Friday, June 3, 2011
The U.S. House of Representatives on Friday passed a resolution (268-145) introduced by Speaker Boehner purporting to limit the use of ground troops in Libya and to require the President to provide justification for and information about U.S. involvement in Libya. We posted on other congressional efforts related to U.S. involvement in Libya and the War Powers Resolution here; we posted on OLC's opinion that the President had authority to order operations in Libya here.
The House resolution says that "[t]he President shall not deploy, establish, or maintain the presence of units and members of the United States Armed Forces on the ground in Libya unless the purpose of the presence is to rescue a member of the Armed Forces from imminent danger." It also "directs" members of the administration to transmit "copies of any official document, record, memo, correspondence, or other communication" relating to communications with Congress or the WPR and Libya. It further directs the President to submit detailed information to the House on a variety of often very specific questions. (Reporting directions have a 14-day deadline.) Finally, it reminds us that Congress has the power of the purse.
Speaker Boehner explained yesterday on the House floor:
This resolution puts the President on notice. He has a chance to get this right. If he doesn't, Congress will exercise its constitutional authority to make it right.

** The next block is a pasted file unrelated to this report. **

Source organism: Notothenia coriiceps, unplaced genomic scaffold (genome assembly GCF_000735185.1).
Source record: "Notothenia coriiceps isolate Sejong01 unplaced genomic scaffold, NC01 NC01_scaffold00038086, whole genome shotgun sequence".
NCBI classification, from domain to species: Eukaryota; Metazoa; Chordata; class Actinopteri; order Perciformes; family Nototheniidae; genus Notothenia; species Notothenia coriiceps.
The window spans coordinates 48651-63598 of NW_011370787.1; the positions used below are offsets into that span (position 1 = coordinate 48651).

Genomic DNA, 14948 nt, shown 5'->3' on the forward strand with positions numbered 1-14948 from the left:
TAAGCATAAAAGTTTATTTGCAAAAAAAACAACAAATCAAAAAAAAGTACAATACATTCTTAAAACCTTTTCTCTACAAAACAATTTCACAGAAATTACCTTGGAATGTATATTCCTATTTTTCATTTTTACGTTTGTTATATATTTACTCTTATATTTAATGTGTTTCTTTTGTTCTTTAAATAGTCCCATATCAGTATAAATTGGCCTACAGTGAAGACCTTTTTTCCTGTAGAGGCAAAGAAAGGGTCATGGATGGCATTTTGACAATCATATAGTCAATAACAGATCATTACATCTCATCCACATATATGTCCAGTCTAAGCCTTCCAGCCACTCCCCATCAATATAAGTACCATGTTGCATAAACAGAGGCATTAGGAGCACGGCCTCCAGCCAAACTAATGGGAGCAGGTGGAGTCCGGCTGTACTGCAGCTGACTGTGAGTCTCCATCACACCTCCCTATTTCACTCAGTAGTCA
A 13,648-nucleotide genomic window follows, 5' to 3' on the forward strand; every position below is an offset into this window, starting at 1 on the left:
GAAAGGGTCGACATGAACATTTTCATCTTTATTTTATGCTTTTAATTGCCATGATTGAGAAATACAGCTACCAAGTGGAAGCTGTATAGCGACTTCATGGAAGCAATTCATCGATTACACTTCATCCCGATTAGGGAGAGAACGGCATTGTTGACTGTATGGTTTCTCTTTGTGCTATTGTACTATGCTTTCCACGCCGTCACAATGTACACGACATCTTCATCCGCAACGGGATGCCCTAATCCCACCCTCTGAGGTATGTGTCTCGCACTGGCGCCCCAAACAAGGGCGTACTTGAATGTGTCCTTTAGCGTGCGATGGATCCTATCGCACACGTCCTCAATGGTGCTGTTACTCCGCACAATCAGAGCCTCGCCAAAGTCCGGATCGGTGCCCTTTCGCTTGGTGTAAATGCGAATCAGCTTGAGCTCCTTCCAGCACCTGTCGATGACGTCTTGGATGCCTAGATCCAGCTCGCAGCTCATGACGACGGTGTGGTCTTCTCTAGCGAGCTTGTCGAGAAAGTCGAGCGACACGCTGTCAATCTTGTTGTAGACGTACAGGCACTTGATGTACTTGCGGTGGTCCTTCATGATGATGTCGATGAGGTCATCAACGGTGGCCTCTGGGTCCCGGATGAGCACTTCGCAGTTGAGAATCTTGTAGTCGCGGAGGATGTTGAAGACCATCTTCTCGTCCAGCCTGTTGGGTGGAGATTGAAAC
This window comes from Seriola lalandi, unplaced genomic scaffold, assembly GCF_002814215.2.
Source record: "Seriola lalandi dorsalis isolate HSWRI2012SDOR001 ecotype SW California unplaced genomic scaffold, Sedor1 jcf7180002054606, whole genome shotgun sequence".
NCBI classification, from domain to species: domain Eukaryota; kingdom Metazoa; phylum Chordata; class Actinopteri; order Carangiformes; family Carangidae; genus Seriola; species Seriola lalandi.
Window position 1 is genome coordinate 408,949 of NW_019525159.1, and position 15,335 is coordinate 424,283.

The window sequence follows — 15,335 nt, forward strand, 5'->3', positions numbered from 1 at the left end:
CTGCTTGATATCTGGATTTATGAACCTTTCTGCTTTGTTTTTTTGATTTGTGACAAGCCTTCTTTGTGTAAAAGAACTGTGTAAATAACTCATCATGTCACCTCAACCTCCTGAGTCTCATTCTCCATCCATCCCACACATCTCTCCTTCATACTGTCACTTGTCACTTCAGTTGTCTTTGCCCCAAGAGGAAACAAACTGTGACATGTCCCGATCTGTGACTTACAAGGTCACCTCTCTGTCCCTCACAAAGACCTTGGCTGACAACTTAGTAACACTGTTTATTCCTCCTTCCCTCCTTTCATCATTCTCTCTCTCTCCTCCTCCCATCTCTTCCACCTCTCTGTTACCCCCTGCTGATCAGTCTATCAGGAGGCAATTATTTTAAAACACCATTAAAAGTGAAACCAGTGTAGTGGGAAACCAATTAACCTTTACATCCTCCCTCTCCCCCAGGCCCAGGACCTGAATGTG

The House adopted Speaker Boehner's resolution over Representative Kucinich's much more aggressive resolution (which would have required U.S. withdrawal from supporting NATO allies in Libya).
Here's the White House response, through a press Q&A with Principal Deputy Press Secretary Josh Earnest:
Q: Josh, clearly--in the House of Representatives there's a vote today. Clearly in both sides of the aisle now there's growing concern about mission creep in Libya, the lack of official notification in accordance with existing American law. What is the President's thought about this vote today and is he concerned about a lack of support of Congress?
A: Well, as you remember, Mike, congressional--the administration believes strongly in the concept of consulting with leaders of Congress. That's why the President himself consulted with congressional leaders before military action in Libya even began. And as this operation has continued, as we've shifted control of this operation to our NATO partners--or the lead of this NATO operation to our partners, we've continued to consult with Congress all along. In fact, in just the last week, there have been three separate congressional briefings that have been convened by this administration's national security team for leaders in Congress to keep them apprised of the progress and the situation there. So clearly--
Q: --not in accordance with the War Powers Act, in terms of official notifications and the 60-day expiration, which happened two weeks ago.
A: It is the view of this administration that we've acted in accordance with the War Powers Act because of this regulation consultation. We've been engaged in that consultation all along--as I mentioned, three separate briefings have been held just this week for members of Congress. We're committed to that moving forward. But in terms of the resolutions that you asked about in your first question, the President--that continued consultation demonstrates why these resolutions are unnecessary and unhelpful.